Welcome to Commentary Commentary, where we sit and listen to filmmakers talk about their work, then share the most interesting parts. In this edition, Rob Hunter travels to the backwoods of Georgia for John Boorman’s Deliverance commentary track.
Deliverance is one of those ’70s films that feels every bit of its decade despite being timeless in many ways. It’s a tale of men outside their comfort zone, men who represent change and “progress” that’s far from universal, and it’s a thrilling tale of survival to boot. British-born John Boorman may have seemed like an odd choice to adapt the novel, but the results speak for themselves. Keep reading to see what I heard on the commentary for 1972’s Deliverance.
Commentator: John Boorman (director, producer)
1. Warner Bros. initially told Boorman he could only make the film if he found two name stars to headline. He did just that, at which point WB said the movie was now going to cost too much because of those stars. They then decided to produce the film on a tight budget with four unknowns, so Boorman scoured the country’s theater scene and found Ned Beatty and Ronny Cox.
2. Jon Voight initially resisted doing the film as he had just completed The All-American Boy (1973) “and it was a mess.” He was struggling to salvage that film and considering retiring from acting altogether, but Boorman persuaded him to star in Deliverance. “He says that I saved his life and then spent three months trying to kill him.”
3. WB kept insisting that Boorman cut more and more from the budget, and one of the things that went was a traditional composer and orchestral score. He instead used “Dueling Banjos” as the base for the entire score, spent two hours in a recording studio with a professional banjo player and a guitarist, and that was it for the score.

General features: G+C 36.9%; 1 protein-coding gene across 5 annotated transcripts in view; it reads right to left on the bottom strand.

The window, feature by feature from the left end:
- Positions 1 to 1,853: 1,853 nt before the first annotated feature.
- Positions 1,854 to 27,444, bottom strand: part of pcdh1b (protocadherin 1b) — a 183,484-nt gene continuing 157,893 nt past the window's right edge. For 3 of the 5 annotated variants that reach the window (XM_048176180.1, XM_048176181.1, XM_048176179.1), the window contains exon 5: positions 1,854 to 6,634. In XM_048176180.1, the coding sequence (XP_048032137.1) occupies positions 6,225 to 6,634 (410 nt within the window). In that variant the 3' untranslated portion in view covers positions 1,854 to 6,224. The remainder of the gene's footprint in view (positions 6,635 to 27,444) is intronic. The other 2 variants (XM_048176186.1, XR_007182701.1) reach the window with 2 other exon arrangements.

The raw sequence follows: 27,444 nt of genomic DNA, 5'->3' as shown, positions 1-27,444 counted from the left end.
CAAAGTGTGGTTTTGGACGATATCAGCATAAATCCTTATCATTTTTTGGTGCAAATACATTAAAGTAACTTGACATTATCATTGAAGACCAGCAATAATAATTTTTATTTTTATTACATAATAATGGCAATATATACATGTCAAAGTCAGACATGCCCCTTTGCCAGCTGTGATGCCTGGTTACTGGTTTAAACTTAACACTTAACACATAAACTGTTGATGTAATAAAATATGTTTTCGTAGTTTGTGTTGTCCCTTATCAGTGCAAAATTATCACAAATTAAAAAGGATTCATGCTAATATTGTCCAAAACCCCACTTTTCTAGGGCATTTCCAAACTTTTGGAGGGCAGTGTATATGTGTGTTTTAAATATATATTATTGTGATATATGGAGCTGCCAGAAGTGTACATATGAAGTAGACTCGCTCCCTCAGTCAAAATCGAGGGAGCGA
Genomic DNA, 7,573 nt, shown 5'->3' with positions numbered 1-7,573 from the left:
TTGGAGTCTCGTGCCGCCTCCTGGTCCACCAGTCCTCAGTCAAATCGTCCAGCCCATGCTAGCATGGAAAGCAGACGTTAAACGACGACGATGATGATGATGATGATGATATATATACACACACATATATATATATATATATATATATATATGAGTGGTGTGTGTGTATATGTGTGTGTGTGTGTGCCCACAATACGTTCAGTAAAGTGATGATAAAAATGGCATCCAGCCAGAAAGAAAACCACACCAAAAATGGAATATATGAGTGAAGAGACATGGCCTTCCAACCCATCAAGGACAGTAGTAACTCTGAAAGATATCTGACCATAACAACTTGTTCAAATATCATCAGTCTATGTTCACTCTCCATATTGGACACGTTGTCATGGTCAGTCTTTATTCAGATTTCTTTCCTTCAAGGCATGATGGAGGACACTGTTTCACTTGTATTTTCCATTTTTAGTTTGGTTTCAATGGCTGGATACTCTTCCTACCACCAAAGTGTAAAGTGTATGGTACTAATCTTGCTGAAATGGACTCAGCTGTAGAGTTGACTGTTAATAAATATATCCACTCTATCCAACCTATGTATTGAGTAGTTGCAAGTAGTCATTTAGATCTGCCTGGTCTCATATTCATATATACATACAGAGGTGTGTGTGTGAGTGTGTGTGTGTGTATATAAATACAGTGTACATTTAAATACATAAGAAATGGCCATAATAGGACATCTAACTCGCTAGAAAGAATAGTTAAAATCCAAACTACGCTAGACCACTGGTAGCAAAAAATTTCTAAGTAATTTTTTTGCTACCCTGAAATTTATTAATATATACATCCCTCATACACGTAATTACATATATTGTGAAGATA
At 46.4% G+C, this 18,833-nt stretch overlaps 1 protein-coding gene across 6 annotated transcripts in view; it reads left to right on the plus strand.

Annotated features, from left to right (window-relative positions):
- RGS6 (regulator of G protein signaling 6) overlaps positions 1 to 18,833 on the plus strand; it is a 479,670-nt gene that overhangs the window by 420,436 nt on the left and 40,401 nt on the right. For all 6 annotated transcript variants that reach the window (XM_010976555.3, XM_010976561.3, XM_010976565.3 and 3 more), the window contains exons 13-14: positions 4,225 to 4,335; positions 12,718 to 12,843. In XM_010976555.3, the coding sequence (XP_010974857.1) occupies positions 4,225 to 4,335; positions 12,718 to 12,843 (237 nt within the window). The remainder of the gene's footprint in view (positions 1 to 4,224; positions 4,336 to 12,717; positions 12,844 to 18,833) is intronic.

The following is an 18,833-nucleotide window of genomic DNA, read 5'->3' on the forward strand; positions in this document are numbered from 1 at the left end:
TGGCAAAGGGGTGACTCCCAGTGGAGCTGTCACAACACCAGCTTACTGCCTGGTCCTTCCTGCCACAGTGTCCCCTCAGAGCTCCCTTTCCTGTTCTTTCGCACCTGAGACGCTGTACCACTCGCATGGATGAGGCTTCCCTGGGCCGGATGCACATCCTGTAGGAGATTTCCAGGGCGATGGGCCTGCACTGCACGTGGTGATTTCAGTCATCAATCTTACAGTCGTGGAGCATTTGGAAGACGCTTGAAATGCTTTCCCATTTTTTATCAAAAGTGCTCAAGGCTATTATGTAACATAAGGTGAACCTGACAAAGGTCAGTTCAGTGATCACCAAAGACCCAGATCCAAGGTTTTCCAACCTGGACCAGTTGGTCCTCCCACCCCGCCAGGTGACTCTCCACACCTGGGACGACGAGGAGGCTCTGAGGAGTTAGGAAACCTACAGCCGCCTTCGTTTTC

4. He tried to persuade the head of Warner’s record label to release the score commercially, but the suit told him that if radio stations won’t play it the album wouldn’t be successful — so there was no chance they’d be releasing it. Boorman pressed the man and convinced him to release it regionally where it found success, spread across the country, and became a best-seller.
5. The “hillbillies” at the gas station scene are actual locals from this mountain community in Georgia where they filmed. Boorman discovered that their inbreeding was due in part to being descended from white settlers who mated with Native Americans and were subsequently ostracized for it. “They had to turn in on themselves.”
6. Billy Redden plays Lonnie, the boy who shares the banjo duel with Drew (Cox), but while bright and talented he couldn’t actually play the banjo well enough. His left arm in the scene actually belongs to a second boy who’s crouched behind him. “I hope you’re not disillusioned.”
7. He calls author James Dickey a “wonderful poet and an intimidating man.”
8. Dickey visited the set and in addition to drinking a lot, “He really spooked the actors because he insisted on calling them by the characters'” names. The cast eventually asked Boorman to send Dickey on his way, and while the author complied he insisted on saying goodbye first by telling the actors “It appears that my presence will be most efficacious by its absence.” Reynolds replied saying, “Does that mean he’s going or he’s staying?”
9. Dickey took Boorman aside, made him promise not to repeat this, and said, “I’m going to tell you something I never told a living soul, everything in that book happened to me.” The director later learned that he did the same with other members of the cast and crew. “When I got into a canoe with James Dickey and he capsized it, I realized that nothing in this book had happened to him.”
10. His goal in finding a river to shoot on was to find one that looked dangerous and rough, but through the camera’s lens, they always looked pretty. He finally found one filled with jagged rocks and a dangerous reputation, but as it still looked beautiful he desaturated the footage to drain some of the life from it. “I wanted to dispense with that prettiness.”
11. They destroyed five canoes over the course of the production.
12. The river scenes are shot low from within a rubber boat, and it was only ever Boorman, a grip, and cinematographer Vilmos Zsigmond shooting from the craft.
13. The film’s popularity drove an uptick in tourists canoeing the river despite its dangerous degree of difficulty, and several people apparently drown. Boorman was asked if he felt responsible, and he replied that he made the river look incredibly dangerous so anyone who went forward knew what to expect.